Toussaint column: Kicking my bucket list to the curb |

Toussaint column: Kicking my bucket list to the curb

I’d walk out to support the worldwide climate strike, but I work from home. I doubt that standing on my front lawn in small, rural Carbondale would have much impact.

I do, however, intend to continue a “strike” of sorts, one I started two years ago when my former minister, the Rev. Florence Caplow, mentioned that for climate reasons, she had stopped flying.

Florence’s remark led me to discover that one round-trip flight to San Francisco, where I have business interests, produces 0.782 of a ton of climate-killing CO2. If I fly, I not only exceed the annual personal “CO2 budget” recommended by the Swiss nonprofit, I also more than wipe out all the good I do all year by driving a plug-in electric hybrid, producing electricity from rooftop solar panels and eating a largely meat-free diet.

Nowadays, like Florence, I take the train instead.

While researching ways to support the Sept. 20 youth-led climate strike, I learned that during 2017, roughly 1,270,406 people were flying at any given moment; that’s around 10,000 planes continuously aloft. And every round-trip transatlantic flight emits enough CO2 to melt 30 square feet of Arctic sea ice.

Those facts have largely convinced me to kick my bucket list — at least the travel portion — to the curb.

The notion of a “bucket list,” popularized by a 2007 Jack Nicholson/Morgan Freeman movie, has become an internet meme. So much so that you can Google the “top 10 bucket list” items. Among them: getting a tattoo, swimming with dolphins, seeing the Northern Lights and visiting certain exotic places.

While I’m too needle-shy to aspire to a tattoo and don’t have courage enough to skydive (as George H.W. Bush did on his 90th birthday), I actually have engaged in many of the top-10 bucket list activities: taking a cruise, running a marathon, getting married, whitewater rafting and visiting the Grand Canyon. Indeed, having worked in the travel industry, my old passport carried stamps from Haiti, Jamaica, Guatemala and Morocco (a bucket list locale), among other exotic places.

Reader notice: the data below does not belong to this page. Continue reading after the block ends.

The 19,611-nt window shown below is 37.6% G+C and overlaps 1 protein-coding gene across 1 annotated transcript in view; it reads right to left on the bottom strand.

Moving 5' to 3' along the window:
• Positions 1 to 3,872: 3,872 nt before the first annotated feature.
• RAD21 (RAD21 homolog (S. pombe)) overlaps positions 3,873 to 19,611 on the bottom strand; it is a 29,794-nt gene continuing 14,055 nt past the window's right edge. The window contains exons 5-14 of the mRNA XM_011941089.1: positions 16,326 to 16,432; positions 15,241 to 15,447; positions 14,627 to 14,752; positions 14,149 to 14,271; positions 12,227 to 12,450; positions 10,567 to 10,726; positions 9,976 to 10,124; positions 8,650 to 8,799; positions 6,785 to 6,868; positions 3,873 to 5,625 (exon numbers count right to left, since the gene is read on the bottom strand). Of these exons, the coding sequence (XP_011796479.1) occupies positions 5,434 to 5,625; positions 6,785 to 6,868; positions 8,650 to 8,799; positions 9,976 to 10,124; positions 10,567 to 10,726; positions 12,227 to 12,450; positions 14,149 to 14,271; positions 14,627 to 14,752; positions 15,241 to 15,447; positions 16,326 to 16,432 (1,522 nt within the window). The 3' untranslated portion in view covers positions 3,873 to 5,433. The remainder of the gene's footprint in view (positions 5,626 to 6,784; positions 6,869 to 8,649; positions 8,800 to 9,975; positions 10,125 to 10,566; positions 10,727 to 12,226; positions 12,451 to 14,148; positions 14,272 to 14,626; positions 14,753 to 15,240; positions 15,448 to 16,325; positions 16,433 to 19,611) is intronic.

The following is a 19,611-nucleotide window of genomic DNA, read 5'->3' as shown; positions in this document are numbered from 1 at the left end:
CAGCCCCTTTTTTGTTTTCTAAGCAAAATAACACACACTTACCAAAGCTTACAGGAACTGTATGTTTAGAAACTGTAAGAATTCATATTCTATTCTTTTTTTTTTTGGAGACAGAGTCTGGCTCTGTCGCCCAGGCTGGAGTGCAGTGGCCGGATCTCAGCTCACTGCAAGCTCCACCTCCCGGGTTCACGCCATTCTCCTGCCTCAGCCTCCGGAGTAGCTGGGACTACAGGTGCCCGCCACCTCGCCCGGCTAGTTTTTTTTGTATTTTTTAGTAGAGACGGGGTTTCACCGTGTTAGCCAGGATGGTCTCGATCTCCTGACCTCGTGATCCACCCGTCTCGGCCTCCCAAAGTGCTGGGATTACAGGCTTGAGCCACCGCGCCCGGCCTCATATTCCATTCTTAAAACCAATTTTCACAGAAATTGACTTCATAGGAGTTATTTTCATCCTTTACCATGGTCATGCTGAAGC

I credit travel for opening my eyes to how beautiful, complex and interdependent the world is. Sailing through a fjord, touching a coral reef and skiing on a volcanic glacier awakened my sense of wonder. I began to understand how lucky I was to be born in the U.S. when I saw families in a Caracas favela living in cardboard refrigerator boxes. It’s one thing to read that ebola jumped from Liberia to Dallas in a matter of hours, quite another to experience how short a flight from Africa to the U.S. really is.

Last week, Carbondale musician Jimmy Byrne, who had recently hosted a block party on global warming, mentioned a painful irony to me: Those who most keenly grieve about destruction of the natural environment are those who have traveled. This isn’t just an inconvenient truth, it’s an agonizing oxymoron. The people who are most in pain about the bleaching of the Great Barrier reef are those who have seen it and touched it.

People like me are quite literally loving the world to death.

Although air travel is relatively cheap (because dollars don’t tally the cost to our children and grandchildren) it’s a privilege enjoyed only by first-world people. The Guatemalans trying to enter the U.S. via the Rio Grande aren’t traveling to broaden their worldview; they’re fleeing because their homeland no longer gets enough rain to grow crops. Their kids are hungry. The villagers of Shishmaref, Alaska, who voted in 2016 to relocate their town, weren’t out to improve their real estate. They had to move because the coastline was melting and their homes were falling into the sea.

Since I first heard bouzouki music in “Never on Sunday” more than 50 years ago, I have wanted to visit Greece. But now I’m thinking I won’t be visiting Athens — never on a Sunday, never at all. Acid rain and air pollution are eroding the Parthenon, and the ancient city of Corfu is one of four Greek UNESCO sites threatened by sea-level rise. Do I want to add to that?

Perhaps I should heed the advice of Medium author Jacqueline Moore, who opined that most bucket lists are “self-centered — selfish, even — and an utter waste of your commitment and determination.” Why? Because most bucket list items are expensive, “gone in 60 seconds” and make “absolutely no lasting contribution to the world.”

Moore recommends instead creating a “legacy list” of actions “that will live on and continue to make a difference.” Items like teaching someone to read, helping out in a local school or animal shelter, coaching sports, lending a hand in a hospital or volunteering for a conservation problem.

I’d like to volunteer to help conserve Mediterranean sea turtles, but maybe I should join the Front Range Pika Project instead.

Nicolette Toussaint lives in Carbondale. Her column appears monthly in the Post Independent and at

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